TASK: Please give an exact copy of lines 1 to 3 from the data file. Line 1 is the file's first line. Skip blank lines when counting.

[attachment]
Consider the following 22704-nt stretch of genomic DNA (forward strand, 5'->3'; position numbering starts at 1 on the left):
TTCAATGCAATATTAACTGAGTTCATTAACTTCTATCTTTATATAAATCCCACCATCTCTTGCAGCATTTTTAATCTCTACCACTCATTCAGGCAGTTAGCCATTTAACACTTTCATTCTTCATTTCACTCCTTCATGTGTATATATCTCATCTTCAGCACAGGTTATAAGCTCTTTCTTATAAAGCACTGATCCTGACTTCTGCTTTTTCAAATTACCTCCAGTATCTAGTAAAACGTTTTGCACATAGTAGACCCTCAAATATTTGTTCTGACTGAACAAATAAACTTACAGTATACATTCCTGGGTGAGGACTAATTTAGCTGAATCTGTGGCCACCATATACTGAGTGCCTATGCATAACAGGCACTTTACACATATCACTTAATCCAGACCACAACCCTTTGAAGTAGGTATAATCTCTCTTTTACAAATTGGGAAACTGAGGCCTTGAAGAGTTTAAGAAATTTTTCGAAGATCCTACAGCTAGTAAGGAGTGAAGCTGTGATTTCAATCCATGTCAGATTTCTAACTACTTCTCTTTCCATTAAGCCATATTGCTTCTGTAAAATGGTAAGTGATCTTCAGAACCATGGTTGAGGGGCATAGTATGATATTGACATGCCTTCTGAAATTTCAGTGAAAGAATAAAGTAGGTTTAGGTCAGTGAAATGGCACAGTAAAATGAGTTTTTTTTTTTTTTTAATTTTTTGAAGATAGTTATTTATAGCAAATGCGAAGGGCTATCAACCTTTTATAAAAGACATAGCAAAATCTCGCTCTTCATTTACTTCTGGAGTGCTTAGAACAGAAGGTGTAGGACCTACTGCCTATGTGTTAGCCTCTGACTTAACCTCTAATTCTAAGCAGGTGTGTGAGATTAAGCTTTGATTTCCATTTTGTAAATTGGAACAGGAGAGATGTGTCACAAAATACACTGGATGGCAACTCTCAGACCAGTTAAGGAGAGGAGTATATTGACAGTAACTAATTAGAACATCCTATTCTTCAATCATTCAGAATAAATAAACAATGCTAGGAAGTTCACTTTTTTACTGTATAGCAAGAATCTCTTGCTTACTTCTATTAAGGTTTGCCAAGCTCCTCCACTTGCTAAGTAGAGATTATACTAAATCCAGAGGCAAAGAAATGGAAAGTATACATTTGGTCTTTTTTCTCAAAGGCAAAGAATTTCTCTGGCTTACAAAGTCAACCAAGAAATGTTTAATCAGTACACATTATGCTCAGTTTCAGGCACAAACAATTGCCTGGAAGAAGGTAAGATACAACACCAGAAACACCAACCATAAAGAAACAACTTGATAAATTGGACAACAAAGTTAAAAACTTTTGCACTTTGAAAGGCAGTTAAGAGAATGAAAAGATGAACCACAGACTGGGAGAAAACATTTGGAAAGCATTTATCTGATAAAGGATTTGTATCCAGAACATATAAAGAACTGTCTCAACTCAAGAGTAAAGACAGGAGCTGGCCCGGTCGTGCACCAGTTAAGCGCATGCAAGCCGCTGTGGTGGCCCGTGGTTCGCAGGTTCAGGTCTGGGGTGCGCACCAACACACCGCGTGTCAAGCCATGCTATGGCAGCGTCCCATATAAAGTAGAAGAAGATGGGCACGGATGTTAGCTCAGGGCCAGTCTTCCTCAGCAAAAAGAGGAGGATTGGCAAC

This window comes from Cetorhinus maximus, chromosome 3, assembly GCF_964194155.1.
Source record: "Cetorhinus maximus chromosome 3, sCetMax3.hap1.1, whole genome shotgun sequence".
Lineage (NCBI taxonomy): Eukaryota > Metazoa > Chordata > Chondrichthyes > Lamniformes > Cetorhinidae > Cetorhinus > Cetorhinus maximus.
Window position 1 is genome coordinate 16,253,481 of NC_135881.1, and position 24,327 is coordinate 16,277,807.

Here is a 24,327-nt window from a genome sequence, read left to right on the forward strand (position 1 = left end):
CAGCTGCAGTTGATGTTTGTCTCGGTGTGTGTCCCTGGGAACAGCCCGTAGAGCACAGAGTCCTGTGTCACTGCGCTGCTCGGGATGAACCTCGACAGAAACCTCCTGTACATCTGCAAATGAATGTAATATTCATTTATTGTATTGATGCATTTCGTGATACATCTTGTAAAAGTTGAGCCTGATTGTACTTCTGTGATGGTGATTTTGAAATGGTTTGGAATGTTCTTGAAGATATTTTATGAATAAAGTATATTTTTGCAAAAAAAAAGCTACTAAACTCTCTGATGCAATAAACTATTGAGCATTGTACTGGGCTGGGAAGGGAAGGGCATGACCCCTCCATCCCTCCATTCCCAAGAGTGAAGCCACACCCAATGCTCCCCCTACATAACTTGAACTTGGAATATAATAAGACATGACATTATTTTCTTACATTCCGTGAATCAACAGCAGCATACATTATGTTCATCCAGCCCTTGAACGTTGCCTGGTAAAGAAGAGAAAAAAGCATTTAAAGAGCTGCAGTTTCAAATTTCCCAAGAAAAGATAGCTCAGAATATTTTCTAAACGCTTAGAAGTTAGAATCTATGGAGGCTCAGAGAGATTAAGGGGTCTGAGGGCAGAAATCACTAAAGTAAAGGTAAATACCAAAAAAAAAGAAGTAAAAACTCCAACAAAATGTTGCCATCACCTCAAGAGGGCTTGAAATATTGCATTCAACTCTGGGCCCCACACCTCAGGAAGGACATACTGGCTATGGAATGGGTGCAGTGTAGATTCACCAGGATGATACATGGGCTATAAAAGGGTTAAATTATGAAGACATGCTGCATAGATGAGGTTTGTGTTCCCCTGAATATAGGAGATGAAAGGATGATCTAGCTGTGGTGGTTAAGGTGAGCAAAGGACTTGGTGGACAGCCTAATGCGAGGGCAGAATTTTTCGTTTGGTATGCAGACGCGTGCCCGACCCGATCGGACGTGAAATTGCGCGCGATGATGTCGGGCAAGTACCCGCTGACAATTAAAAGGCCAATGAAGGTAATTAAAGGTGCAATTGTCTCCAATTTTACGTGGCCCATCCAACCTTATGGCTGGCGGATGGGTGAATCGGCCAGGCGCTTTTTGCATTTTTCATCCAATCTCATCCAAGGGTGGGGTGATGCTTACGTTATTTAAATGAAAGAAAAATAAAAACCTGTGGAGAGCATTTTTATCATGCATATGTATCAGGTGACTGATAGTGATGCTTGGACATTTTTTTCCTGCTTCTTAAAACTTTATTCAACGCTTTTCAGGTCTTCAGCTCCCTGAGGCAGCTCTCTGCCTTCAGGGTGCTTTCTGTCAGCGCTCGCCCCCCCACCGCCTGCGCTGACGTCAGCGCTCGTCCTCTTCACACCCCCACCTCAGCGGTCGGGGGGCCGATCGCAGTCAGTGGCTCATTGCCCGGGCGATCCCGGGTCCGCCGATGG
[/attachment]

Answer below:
Consider the following 22704-nt stretch of genomic DNA (forward strand, 5'->3'; position numbering starts at 1 on the left):
TTCAATGCAATATTAACTGAGTTCATTAACTTCTATCTTTATATAAATCCCACCATCTCTTGCAGCATTTTTAATCTCTACCACTCATTCAGGCAGTTAGCCATTTAACACTTTCATTCTTCATTTCACTCCTTCATGTGTATATATCTCATCTTCAGCACAGGTTATAAGCTCTTTCTTATAAAGCACTGATCCTGACTTCTGCTTTTTCAAATTACCTCCAGTATCTAGTAAAACGTTTTGCACATAGTAGACCCTCAAATATTTGTTCTGACTGAACAAATAAACTTACAGTATACATTCCTGGGTGAGGACTAATTTAGCTGAATCTGTGGCCACCATATACTGAGTGCCTATGCATAACAGGCACTTTACACATATCACTTAATCCAGACCACAACCCTTTGAAGTAGGTATAATCTCTCTTTTACAAATTGGGAAACTGAGGCCTTGAAGAGTTTAAGAAATTTTTCGAAGATCCTACAGCTAGTAAGGAGTGAAGCTGTGATTTCAATCCATGTCAGATTTCTAACTACTTCTCTTTCCATTAAGCCATATTGCTTCTGTAAAATGGTAAGTGATCTTCAGAACCATGGTTGAGGGGCATAGTATGATATTGACATGCCTTCTGAAATTTCAGTGAAAGAATAAAGTAGGTTTAGGTCAGTGAAATGGCACAGTAAAATGAGTTTTTTTTTTTTTTTAATTTTTTGAAGATAGTTATTTATAGCAAATGCGAAGGGCTATCAACCTTTTATAAAAGACATAGCAAAATCTCGCTCTTCATTTACTTCTGGAGTGCTTAGAACAGAAGGTGTAGGACCTACTGCCTATGTGTTAGCCTCTGACTTAACCTCTAATTCTAAGCAGGTGTGTGAGATTAAGCTTTGATTTCCATTTTGTAAATTGGAACAGGAGAGATGTGTCACAAAATACACTGGATGGCAACTCTCAGACCAGTTAAGGAGAGGAGTATATTGACAGTAACTAATTAGAACATCCTATTCTTCAATCATTCAGAATAAATAAACAATGCTAGGAAGTTCACTTTTTTACTGTATAGCAAGAATCTCTTGCTTACTTCTATTAAGGTTTGCCAAGCTCCTCCACTTGCTAAGTAGAGATTATACTAAATCCAGAGGCAAAGAAATGGAAAGTATACATTTGGTCTTTTTTCTCAAAGGCAAAGAATTTCTCTGGCTTACAAAGTCAACCAAGAAATGTTTAATCAGTACACATTATGCTCAGTTTCAGGCACAAACAATTGCCTGGAAGAAGGTAAGATACAACACCAGAAACACCAACCATAAAGAAACAACTTGATAAATTGGACAACAAAGTTAAAAACTTTTGCACTTTGAAAGGCAGTTAAGAGAATGAAAAGATGAACCACAGACTGGGAGAAAACATTTGGAAAGCATTTATCTGATAAAGGATTTGTATCCAGAACATATAAAGAACTGTCTCAACTCAAGAGTAAAGACAGGAGCTGGCCCGGTCGTGCACCAGTTAAGCGCATGCAAGCCGCTGTGGTGGCCCGTGGTTCGCAGGTTCAGGTCTGGGGTGCGCACCAACACACCGCGTGTCAAGCCATGCTATGGCAGCGTCCCATATAAAGTAGAAGAAGATGGGCACGGATGTTAGCTCAGGGCCAGTCTTCCTCAGCAAAAAGAGGAGGATTGGCAAC

This window comes from Cetorhinus maximus, chromosome 3, assembly GCF_964194155.1.